Here’s how sellers can avoid appraisal issues when listing their property.

How can you avoid appraisal issues as a seller?

Before answering that question, let’s talk for a moment about value. Many of my team’s buyer clients ask us what their options are if they submit an offer on a home but the appraisal doesn’t match that value. The thing is, value is a relative term. In other words, a home is only worth what a buyer is willing to pay for it. 

When a buyer gets a loan to buy a home, they must get an appraisal, but this appraisal isn’t designed to protect the consumer—it’s designed to protect the lender. Appraisals exist because, if a lender allows a buyer to borrow money, they need to ensure that they’ll be able to recover their funds if the buyer can’t pay back their loan and they have to foreclose on the home and sell it. 

Appraisers will do their best to justify the price a buyer offers for a home, but there’s a bit of a disconnect with the process because they justify value based on past sales. These past sales can be anywhere from one to six months old, and the market is changing rapidly. When I work with a seller, my job is to justify the highest possible price based on future values. What will a homebuyer pay for this property? What do we have to do to get them to see the value of it?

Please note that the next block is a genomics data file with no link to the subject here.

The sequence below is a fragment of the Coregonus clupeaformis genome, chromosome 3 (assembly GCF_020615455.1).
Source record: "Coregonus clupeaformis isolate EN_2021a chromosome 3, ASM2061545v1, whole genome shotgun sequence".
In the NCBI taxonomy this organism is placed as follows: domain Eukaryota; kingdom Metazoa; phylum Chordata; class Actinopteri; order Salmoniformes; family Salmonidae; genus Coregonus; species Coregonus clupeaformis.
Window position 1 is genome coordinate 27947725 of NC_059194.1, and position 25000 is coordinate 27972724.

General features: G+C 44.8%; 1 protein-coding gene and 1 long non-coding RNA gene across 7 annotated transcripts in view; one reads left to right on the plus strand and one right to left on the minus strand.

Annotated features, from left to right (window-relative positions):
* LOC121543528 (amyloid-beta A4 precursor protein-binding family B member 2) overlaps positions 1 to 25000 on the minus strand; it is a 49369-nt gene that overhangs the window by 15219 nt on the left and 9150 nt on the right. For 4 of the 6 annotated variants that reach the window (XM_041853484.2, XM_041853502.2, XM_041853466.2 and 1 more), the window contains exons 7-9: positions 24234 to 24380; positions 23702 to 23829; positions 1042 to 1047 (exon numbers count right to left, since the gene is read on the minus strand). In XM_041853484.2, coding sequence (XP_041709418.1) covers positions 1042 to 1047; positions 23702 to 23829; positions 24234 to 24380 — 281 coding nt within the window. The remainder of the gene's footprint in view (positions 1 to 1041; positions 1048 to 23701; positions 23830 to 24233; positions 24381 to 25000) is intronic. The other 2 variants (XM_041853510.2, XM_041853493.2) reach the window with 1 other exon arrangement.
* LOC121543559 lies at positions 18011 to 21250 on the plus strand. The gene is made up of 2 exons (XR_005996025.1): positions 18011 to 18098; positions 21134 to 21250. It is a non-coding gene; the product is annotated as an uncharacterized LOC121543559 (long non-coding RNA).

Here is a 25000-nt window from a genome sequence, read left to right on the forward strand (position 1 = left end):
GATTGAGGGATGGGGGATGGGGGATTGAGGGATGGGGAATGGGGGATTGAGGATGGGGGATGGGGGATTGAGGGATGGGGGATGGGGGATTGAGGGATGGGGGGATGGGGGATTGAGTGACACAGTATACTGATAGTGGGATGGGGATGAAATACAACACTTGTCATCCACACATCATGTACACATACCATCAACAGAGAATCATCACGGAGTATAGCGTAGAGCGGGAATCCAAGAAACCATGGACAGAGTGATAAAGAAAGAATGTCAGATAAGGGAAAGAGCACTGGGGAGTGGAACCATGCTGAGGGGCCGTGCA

A seller accepting an offer for a price the appraiser can’t justify is a common occurrence in our low-inventory, high-demand market where homes are selling for record prices. Homes are selling at never-before-seen prices, and it’s hard for a conservative lender to justify this. 

“If a buyer wants to pay more for a home than what the appraiser thinks it’s worth, that’s on them.”

So, to avoid future appraisal issues, the solution is simple. If you have an offer with a price you don’t think can be justified by an appraisal, do your due diligence and make sure the buyer has enough funds to cover the gap. Again, a home is only worth what a buyer is willing to pay for it. If a buyer wants to pay more for a home than what the appraiser thinks it’s worth, that’s on them. 

In this situation, we’ll remove the appraisal contingency, which states that if the home appraises for less than what the buyer agrees to pay for it, they have to pay the difference in cash. The buyer will have to increase their down payment to cover that gap because the lender will only lend you a certain amount of the appraised value for your loan. 

There’s a lot more that goes into this, but we at the Robert Mack Group have spent the last seven years dissecting the home-selling experience. We’ve identified the pain points such as this and do everything we can to get in front of this issue to reduce friction during the transaction. Make sure you work with an agent who understands this because the last thing you want is the buyer renegotiating the price of the property because their appraisal came in low. 

Keep in mind that appraisers are human beings. If you were to hire three or four of them to appraise the same home, it wouldn’t be unusual if they all came back with a different value. 

If you want your home sale to be a smooth transaction, please give me a call. If you’re curious about your home’s value or have any other real estate questions, feel free to reach out to me as well. I’d love to help. Until then, happy selling!